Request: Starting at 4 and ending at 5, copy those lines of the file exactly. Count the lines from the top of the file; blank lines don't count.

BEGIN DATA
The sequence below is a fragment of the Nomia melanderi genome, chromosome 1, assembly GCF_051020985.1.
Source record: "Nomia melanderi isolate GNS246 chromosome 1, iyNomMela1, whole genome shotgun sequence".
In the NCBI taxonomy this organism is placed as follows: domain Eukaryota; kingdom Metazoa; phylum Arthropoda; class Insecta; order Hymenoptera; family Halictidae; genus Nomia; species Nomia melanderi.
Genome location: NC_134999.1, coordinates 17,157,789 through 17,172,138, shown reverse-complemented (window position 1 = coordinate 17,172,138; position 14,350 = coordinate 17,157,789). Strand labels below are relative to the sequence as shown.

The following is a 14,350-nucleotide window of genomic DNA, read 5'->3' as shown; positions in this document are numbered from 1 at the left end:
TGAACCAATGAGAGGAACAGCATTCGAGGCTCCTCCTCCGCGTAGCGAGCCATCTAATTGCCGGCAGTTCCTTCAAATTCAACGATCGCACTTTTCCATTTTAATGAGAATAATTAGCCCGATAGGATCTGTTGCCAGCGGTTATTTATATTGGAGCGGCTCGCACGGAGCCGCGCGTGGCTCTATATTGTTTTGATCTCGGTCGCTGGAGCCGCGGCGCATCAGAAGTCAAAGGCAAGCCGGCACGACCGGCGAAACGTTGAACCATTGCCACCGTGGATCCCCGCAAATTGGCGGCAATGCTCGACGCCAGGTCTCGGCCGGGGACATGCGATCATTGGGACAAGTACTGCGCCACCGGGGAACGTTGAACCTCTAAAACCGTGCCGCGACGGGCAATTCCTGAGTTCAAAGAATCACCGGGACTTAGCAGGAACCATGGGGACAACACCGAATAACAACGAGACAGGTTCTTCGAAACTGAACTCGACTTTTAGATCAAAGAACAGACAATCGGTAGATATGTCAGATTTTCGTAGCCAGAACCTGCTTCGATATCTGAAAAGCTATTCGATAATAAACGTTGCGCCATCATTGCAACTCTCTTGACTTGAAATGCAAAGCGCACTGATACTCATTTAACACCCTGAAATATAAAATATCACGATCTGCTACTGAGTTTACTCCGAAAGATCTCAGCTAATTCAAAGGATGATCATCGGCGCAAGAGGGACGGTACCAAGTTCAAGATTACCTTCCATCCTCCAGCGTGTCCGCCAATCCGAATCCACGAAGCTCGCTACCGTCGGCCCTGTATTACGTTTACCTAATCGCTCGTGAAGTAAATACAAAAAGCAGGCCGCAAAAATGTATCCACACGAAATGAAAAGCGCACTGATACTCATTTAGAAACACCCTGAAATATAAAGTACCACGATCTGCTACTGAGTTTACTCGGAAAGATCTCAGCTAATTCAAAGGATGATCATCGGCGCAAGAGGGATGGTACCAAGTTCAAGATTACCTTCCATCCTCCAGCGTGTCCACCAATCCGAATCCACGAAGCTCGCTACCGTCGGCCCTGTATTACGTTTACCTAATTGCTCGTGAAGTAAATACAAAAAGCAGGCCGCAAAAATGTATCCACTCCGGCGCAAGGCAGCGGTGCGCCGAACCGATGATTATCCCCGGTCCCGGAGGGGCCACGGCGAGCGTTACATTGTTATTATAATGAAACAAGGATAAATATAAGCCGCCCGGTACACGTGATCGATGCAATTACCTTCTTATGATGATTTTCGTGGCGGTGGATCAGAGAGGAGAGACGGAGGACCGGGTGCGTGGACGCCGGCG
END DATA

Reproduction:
Genome location: NC_134999.1, coordinates 17,157,789 through 17,172,138, shown reverse-complemented (window position 1 = coordinate 17,172,138; position 14,350 = coordinate 17,157,789). Strand labels below are relative to the sequence as shown.

The following is a 14,350-nucleotide window of genomic DNA, read 5'->3' as shown; positions in this document are numbered from 1 at the left end: